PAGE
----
Is ZAGG on the Up-and-Up?
Jan 27th 2012 1:54PM
Updated Jan 27th 2012 4:12PM
There doesn't appear to be a shortage of naysayers when it comes to gadgetry accessories specialist ZAGG (NAS: ZAGG) .
The company behind the patented invisibleSHIELD protective screen coverings for smartphones and tablets was the target of a Citron bearish report this past summer.
"Management's track record is laced with blatant self-dealing, execution failures, and disclosure omissions," conclude the often astute worrywarts at Citron.
The skepticism hasn't diminished over the months that have followed.
There were a whopping 8.3 million shares sold short as of mid-January, and that's a huge number when you consider that there are just 29.6 million shares outstanding.
ZAGG's history of flops outside of the invisibleSHIELD cash cow, accounting hiccups, and cash flow woes has made the accessories provider an easy target for the critics. I awakened one of the more vocal ZAGG worrywarts when I singled out the stock as one of five stocks under $10 worth buying on Monday.
I've been writing that monthly column for 11 years, and naturally there will be plenty of disagreements. A stock isn't trading in the single digits because it's a Wall Street darling. After three years of rallying markets, good luck finding growing and profitable companies that are still trading below $10.
However, Stone Street Advisors came off a bit more incensed than those who typically disagree with my opinion.
It could be that the stock moved higher that day: Stone Street Advisors reflected on the stock's 5% pop on Monday, claiming, "much of which is probably due to a bullish mention from The Motley Fool."
ZAGG also issued a press release that morning, revealing that AT&T (NYS: T) would be stocking two more of its products: the ZAGGkeys FLEX -- a stand-alone keyboard that works with both Apple (NAS: AAPL) and Android devices -- and the ZAGGsparq battery charger.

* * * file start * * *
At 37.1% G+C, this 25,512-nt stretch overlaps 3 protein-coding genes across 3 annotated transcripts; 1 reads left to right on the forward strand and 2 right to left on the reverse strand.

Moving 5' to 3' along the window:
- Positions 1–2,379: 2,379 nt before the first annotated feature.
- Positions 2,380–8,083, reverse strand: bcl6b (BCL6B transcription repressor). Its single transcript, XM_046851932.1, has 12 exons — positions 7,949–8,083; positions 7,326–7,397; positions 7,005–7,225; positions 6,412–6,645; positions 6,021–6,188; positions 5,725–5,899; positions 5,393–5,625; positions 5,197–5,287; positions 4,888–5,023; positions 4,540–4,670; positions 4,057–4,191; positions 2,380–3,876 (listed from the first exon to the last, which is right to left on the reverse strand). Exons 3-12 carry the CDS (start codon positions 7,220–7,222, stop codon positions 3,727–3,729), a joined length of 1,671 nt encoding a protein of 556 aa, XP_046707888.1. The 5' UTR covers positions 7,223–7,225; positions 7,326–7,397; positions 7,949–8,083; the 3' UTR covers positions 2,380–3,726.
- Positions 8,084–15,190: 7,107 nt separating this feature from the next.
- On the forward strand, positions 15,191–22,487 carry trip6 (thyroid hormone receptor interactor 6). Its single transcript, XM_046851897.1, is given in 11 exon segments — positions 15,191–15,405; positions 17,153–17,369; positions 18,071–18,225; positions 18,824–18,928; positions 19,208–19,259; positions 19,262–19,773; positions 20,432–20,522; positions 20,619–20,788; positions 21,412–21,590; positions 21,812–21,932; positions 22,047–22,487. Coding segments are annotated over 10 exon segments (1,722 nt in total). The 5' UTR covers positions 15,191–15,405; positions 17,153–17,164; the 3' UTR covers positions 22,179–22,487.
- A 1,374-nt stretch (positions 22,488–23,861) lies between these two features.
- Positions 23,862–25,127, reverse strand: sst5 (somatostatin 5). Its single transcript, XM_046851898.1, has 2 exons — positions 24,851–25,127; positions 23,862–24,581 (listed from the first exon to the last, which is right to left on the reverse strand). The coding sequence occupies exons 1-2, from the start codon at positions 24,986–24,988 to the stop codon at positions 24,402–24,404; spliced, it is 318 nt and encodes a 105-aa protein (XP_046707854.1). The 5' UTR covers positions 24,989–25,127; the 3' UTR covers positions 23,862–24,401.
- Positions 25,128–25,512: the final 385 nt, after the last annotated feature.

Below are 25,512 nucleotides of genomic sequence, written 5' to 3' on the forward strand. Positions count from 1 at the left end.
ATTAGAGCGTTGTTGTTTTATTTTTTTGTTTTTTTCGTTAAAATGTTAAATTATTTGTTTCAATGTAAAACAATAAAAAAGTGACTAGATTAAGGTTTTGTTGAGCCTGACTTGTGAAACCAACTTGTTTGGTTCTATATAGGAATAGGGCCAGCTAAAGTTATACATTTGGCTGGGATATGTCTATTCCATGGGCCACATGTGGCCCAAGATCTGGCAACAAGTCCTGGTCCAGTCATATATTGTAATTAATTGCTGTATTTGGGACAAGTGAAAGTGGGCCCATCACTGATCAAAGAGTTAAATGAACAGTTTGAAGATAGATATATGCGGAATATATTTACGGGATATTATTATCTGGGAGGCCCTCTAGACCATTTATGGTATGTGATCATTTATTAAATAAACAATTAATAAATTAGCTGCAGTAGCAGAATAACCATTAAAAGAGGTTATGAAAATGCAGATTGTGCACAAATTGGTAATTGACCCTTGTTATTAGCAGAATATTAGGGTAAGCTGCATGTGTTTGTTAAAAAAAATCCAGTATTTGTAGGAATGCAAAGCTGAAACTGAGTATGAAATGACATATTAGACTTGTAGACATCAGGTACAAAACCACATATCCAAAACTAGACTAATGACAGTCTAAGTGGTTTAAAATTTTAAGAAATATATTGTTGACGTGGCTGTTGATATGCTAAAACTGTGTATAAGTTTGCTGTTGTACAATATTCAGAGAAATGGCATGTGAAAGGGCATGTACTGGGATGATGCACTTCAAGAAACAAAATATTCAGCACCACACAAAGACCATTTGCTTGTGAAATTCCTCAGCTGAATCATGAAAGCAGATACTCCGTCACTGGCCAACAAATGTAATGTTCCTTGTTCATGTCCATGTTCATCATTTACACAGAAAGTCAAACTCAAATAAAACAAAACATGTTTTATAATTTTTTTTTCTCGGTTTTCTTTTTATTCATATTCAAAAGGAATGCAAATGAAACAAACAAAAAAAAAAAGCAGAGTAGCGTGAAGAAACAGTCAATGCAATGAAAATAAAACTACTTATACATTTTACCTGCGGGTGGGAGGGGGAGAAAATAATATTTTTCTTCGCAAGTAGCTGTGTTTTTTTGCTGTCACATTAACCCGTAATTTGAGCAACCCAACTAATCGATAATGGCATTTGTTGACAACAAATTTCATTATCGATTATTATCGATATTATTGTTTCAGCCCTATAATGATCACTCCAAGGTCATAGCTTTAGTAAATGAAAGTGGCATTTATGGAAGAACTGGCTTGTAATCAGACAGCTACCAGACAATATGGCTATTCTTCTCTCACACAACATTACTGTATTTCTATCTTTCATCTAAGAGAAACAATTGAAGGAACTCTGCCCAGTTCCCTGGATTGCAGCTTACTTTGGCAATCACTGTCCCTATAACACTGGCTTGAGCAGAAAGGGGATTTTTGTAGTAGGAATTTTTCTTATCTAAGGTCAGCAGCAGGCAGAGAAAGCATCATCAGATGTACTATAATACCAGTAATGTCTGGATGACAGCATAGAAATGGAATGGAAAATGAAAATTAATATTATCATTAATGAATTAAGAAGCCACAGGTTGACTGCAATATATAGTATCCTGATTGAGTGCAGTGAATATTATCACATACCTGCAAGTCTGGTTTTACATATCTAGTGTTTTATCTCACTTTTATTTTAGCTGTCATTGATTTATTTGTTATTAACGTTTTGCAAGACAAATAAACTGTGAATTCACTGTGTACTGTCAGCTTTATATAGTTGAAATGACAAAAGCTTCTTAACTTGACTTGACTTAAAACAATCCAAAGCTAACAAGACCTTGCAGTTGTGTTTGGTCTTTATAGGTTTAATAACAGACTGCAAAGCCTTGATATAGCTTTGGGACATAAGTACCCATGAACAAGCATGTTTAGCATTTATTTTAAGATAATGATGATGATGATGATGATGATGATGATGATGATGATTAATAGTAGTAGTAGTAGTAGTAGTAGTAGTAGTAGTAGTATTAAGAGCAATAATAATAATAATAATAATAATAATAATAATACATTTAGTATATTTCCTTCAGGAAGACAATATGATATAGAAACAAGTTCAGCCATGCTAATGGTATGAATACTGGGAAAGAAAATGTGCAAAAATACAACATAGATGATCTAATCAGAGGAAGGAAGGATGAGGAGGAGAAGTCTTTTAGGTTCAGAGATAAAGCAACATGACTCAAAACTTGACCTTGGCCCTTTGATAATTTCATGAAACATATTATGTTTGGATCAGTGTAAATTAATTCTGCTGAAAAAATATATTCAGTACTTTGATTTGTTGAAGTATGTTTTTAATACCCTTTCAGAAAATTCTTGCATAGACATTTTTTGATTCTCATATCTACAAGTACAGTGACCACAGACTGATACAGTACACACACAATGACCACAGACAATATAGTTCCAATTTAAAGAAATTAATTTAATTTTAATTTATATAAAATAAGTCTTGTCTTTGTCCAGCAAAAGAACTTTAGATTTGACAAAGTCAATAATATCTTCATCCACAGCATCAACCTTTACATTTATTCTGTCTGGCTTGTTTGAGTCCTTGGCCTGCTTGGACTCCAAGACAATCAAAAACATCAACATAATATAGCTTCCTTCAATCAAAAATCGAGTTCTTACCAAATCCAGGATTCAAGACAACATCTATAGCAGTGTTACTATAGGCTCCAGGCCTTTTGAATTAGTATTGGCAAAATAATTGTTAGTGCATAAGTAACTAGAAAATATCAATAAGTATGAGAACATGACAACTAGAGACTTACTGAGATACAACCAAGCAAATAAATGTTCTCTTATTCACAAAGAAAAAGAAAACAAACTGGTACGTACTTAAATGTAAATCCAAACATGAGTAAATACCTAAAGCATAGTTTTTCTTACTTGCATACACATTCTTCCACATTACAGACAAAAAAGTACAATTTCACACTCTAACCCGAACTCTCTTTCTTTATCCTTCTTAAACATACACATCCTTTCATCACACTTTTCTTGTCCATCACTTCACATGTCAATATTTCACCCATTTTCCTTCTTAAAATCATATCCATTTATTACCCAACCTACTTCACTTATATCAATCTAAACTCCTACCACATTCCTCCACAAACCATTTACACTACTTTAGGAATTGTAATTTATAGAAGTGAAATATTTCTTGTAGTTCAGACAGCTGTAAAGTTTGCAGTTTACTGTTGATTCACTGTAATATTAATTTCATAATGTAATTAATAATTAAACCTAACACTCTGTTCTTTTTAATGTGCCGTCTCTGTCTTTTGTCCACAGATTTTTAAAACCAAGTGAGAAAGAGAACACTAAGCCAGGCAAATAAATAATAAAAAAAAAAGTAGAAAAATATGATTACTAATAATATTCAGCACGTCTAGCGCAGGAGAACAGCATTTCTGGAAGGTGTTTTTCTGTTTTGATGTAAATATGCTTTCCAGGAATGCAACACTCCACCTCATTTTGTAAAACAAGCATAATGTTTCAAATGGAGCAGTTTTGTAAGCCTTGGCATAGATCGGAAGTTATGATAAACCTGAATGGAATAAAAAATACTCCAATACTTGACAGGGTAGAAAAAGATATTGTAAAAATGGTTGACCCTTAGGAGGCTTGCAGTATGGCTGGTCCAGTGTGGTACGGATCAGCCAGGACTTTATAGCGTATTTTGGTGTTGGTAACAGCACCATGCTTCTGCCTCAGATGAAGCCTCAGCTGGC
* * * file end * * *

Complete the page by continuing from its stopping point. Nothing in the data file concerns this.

For a company that has been criticized for relying too much on Best Buy (NYS: BBY) for its sales -- even though that customer has gone from accounting for 42% of sales to 28% of sales over the past year -- broadening its relationship with Ma Bell is certainly welcome news.
Back to the diss: I began to wonder if I should have been more critical of ZAGG. Management has given bears plenty of ammo over the years. However, it does lead me to wonder if balance is truly possible.
I've read plenty of bearish pieces on ZAGG over the past two years, and they don't seem to point out the company's breakneck revenue growth or its booming profitability. Stone Street Advisors argues that the company is not one that can be trusted, yet here it is after having raised its top-line guidance for 2011 three times since this past summer. If you think it's hype, we'll know soon enough.
Apple certainly helped ZAGG's cause this week, announcing that it sold 37 million iPhones and 15.4 million iPads during its holiday quarter. Regardless of the competitive nature of the accessories market or the cash crunch that bears see in ZAGG itself, there isn't a way to spin that news as a negative for ZAGG in the near term.
However, I'm all for a more open discourse on the company's bullish and bearish points. If you feel strongly one way or another, the comments box below is all yours.
A new special report singles out three winners in the iPhone, iPad, and Android revolution. ZAGG isn't one of them. The report is free, but it won't be around forever, so check it out now.
At the time this article was published The Motley Fool owns shares of Apple and Best Buy. Motley Fool newsletter services have recommended buying shares of Apple. Motley Fool newsletter services have also recommended writing covered calls in Best Buy and creating a bull call spread position in Apple. Try any of our Foolish newsletter services free for 30 days. We Fools may not all hold the same opinions, but we all believe that considering a diverse range of insights makes us better investors. The Motley Fool has a disclosure policy.Longtime Fool contributor Rick Munarriz calls them as he sees them. He does not own shares in any of the stocks in this story. Rick is also part of the Rule Breakers newsletter research team, seeking out tomorrow's ultimate growth stocks a day early.
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